1. Kids & Family

Don't forget your needs in balancing work, motherhood

For five-plus years, I've mixed motherhood with work.

I've been a working mother, a stay-at -home mom and now a mix of both, and I've learned something different at each stop.

Before I had a child, I never thought twice about being a working mother. I had spent more than 15 years building a career. I enjoyed what I did and assumed I would continue on that path.

After giving birth, however, I chose to work part time instead of full time. Finances and job situations dictate whether this is an option, but with a supportive husband and boss, I took advantage of the opportunity and would recommend it to others.

Dividing time between work and motherhood allowed me to continue working while also spending time with my daughter and sharing with other parents. It helped me feel like I still had a well-rounded life.

I met parents at the public library and Baby Bungalow, which supports families with early childhood development programs.

When my daughter turned 2 1/2, however, I felt a need to do more with her, so I made a difficult decision and left my job.

We used the time to do daily activities, and we also traveled as a family.

But at the age of 4, she started pre-k and I could no longer structure my day around her activities. It was actually difficult being without her. I missed her so much.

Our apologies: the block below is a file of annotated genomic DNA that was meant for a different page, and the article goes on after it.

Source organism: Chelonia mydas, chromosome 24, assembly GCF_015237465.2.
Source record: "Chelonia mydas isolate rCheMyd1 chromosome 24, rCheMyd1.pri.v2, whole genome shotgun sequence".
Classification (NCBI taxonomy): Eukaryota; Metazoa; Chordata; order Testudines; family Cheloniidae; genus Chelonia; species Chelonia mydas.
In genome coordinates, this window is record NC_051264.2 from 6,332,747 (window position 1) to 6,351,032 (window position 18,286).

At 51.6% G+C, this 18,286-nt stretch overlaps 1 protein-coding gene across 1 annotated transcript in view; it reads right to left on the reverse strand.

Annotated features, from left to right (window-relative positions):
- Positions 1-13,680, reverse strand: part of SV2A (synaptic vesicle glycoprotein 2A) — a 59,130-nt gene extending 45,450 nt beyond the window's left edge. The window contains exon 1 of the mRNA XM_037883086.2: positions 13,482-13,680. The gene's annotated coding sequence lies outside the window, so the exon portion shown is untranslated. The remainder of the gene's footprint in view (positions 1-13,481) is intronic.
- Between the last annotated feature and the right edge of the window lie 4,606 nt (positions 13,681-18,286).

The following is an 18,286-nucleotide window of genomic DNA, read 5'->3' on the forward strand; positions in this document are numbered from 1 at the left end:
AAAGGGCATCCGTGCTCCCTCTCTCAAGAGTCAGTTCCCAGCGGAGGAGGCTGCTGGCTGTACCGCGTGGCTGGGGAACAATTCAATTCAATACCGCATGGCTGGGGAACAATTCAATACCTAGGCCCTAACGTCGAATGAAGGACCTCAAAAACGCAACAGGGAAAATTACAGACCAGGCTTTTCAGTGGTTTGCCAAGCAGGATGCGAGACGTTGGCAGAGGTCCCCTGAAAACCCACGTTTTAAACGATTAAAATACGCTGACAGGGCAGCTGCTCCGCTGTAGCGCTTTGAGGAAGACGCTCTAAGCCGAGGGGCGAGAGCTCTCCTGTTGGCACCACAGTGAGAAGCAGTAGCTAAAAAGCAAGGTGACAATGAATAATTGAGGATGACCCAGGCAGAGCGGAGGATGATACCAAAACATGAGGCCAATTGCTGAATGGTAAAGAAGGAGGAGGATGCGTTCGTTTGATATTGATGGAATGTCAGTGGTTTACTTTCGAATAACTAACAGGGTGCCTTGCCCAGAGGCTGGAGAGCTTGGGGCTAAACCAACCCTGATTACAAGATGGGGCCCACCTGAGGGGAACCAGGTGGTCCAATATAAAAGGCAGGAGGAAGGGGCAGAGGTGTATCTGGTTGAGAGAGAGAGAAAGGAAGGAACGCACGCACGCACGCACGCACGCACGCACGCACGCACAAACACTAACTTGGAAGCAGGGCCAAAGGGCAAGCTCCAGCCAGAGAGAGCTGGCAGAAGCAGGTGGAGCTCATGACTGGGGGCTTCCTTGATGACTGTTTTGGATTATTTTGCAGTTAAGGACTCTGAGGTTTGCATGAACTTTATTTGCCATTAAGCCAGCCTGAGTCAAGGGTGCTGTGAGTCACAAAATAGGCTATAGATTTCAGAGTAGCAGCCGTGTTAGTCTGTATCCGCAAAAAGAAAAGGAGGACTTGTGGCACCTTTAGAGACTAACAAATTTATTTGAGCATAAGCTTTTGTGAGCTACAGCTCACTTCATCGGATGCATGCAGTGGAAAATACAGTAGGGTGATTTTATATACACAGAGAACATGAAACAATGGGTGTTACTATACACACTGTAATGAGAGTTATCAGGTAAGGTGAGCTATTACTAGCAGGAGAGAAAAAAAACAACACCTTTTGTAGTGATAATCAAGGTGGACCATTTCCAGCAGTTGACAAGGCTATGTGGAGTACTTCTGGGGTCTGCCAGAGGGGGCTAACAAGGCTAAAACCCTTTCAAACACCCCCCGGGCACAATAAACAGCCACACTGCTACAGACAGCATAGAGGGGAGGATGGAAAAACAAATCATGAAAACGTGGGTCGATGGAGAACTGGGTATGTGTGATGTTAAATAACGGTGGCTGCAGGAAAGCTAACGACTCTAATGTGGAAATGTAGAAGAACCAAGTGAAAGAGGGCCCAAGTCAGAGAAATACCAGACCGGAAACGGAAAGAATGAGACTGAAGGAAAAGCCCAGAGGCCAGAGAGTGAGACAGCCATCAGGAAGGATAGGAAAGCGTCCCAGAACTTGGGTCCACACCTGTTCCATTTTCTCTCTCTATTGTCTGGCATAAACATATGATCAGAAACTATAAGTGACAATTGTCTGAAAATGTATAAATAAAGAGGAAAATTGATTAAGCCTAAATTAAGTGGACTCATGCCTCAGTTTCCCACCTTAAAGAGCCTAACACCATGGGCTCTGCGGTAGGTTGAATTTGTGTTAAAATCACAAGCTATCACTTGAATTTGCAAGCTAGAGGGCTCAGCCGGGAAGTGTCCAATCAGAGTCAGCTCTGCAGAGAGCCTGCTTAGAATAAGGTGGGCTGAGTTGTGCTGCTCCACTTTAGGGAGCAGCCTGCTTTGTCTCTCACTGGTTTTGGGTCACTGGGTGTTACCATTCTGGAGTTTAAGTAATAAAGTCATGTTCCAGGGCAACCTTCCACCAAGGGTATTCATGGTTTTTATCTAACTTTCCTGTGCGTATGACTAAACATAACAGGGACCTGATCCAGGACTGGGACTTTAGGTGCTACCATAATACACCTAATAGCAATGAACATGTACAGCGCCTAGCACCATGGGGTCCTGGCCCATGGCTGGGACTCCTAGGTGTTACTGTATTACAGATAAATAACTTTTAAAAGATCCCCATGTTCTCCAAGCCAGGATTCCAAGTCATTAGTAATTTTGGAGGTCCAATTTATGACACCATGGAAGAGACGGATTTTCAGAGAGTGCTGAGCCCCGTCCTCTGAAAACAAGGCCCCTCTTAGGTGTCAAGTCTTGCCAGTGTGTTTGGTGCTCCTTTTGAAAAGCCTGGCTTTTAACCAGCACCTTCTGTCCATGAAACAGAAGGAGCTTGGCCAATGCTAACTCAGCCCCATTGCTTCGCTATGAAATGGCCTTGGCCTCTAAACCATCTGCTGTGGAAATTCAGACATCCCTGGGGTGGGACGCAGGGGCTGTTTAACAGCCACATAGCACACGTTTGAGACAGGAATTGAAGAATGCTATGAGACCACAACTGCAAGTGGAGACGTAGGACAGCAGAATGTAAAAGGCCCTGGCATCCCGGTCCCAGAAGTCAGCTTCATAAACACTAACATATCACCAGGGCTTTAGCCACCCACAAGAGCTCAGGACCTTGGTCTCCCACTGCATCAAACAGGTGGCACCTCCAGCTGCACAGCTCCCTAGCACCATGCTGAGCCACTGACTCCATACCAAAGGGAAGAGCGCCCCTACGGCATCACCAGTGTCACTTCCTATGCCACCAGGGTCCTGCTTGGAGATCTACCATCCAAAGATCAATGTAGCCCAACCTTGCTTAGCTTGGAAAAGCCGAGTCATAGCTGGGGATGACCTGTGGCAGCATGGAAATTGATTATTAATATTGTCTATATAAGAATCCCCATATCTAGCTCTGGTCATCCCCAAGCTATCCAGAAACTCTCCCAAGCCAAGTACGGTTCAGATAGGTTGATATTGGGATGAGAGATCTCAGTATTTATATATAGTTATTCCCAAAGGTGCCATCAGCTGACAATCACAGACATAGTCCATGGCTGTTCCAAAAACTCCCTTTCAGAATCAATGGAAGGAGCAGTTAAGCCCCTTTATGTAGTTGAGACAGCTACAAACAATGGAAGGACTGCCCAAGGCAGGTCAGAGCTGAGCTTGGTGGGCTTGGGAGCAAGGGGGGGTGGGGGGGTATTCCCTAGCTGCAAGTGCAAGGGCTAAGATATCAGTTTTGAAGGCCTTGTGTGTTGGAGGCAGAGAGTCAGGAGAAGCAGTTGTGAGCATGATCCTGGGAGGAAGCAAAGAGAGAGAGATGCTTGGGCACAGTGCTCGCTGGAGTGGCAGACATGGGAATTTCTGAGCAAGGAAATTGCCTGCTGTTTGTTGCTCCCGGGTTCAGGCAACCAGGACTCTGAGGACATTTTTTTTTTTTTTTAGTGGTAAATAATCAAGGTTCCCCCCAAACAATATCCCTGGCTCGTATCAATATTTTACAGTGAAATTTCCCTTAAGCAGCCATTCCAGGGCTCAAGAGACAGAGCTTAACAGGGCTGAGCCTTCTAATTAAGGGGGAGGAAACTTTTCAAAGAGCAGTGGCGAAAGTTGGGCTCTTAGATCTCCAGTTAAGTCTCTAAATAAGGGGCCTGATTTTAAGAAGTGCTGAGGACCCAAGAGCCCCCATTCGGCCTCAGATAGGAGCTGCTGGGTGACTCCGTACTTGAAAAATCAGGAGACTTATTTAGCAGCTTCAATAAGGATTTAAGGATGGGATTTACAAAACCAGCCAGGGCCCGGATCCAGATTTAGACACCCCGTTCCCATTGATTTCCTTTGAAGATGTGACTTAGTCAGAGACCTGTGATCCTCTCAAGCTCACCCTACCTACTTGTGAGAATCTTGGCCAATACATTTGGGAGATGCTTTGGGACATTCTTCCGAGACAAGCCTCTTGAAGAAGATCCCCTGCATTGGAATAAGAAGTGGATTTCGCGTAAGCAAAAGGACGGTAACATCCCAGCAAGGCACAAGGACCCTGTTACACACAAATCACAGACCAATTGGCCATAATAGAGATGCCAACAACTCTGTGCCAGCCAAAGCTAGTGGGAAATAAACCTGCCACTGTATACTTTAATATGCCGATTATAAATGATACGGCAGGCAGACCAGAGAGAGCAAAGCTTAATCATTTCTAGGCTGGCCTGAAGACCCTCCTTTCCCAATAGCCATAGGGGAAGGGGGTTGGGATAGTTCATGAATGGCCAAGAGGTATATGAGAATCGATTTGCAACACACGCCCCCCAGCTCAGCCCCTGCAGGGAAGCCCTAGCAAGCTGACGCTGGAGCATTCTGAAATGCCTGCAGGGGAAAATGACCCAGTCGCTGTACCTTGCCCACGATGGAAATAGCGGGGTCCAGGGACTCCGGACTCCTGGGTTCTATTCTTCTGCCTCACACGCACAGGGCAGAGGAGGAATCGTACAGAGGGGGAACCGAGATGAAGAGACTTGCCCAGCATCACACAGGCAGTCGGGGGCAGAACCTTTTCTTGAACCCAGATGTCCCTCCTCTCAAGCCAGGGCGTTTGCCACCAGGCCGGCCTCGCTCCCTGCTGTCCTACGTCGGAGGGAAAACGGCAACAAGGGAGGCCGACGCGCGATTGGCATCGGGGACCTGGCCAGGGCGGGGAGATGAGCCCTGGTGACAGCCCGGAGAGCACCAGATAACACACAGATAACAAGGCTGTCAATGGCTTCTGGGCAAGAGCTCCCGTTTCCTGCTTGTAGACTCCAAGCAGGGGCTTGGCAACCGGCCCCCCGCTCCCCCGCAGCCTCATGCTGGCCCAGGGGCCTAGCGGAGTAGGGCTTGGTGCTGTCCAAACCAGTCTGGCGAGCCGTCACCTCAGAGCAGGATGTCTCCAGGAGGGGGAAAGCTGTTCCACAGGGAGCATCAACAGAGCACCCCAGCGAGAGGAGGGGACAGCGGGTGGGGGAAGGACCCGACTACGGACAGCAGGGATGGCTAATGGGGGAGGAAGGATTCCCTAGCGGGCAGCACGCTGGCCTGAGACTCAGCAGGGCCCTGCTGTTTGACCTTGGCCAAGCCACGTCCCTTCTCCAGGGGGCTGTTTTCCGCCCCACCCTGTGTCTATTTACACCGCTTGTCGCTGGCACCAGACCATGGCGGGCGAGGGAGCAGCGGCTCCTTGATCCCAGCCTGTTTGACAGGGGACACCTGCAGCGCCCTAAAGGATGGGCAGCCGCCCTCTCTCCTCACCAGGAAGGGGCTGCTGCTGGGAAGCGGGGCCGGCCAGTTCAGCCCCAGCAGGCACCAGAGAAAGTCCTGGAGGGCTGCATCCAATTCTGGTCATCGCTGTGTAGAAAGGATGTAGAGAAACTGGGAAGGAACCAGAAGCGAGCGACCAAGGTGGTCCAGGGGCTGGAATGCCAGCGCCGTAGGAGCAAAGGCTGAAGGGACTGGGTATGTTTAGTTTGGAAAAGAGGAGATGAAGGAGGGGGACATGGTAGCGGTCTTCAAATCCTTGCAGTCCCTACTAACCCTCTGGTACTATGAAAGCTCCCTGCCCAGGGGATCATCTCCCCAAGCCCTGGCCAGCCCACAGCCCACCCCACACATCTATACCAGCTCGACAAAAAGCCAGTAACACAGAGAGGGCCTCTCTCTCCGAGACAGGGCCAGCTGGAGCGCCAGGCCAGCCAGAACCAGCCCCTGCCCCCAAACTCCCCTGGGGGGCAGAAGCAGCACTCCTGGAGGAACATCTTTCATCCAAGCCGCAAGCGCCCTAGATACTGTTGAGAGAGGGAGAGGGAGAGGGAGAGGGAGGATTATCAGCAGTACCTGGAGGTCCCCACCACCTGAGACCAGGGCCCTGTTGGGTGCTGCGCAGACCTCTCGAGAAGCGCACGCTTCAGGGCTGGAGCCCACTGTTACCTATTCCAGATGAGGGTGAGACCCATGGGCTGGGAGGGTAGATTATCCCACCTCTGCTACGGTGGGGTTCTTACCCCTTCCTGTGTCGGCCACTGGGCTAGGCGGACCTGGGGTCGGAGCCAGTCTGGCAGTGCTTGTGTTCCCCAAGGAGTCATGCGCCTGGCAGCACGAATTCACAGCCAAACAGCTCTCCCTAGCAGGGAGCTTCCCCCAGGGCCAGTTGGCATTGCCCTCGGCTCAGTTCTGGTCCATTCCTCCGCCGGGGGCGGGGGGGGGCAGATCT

But the time alone allowed me to chart a new career path.

So when she started kindergarten this year, my husband and I decided to merge our skills — he does digital marketing, I do public relations — and start our own company: Evoke Strategy.

My biggest challenge in returning to the workforce is in focusing my attention away from work and on my daughter when she is home from school. I try to avoid business calls, but my husband always watches her if I need to work.

Most of the time, though, I'm in mommy mode when she is home. But I do talk about my job and why it's important.

Now that she is old enough to understand what it means to work, I want to be a strong professional role model.

So now, I'm back to being a working mom and, as I always say, a full-time mom. Believe me, working moms are still full-time moms. There is no part-time parent no matter how much time you spend in an office.

Some moms love working and need that time to themselves to be a good mom. Some moms love being home all the time with their kids. Some moms need a bit of both. Many moms don't have a choice in the matter.

My advice? Don't get caught up in the so called "mommy wars," debating staying home or balancing a job and motherhood.

Do what you can to make your family survive and thrive — and that means you, too. Lean on family and friends and get involved in organizations.

Most of all go easy on yourself. Be proud of all you've done, because whether you're at home or in an office, it is all work.

Elizabeth Freid Vocke is a married mother of one who lives in South Tampa.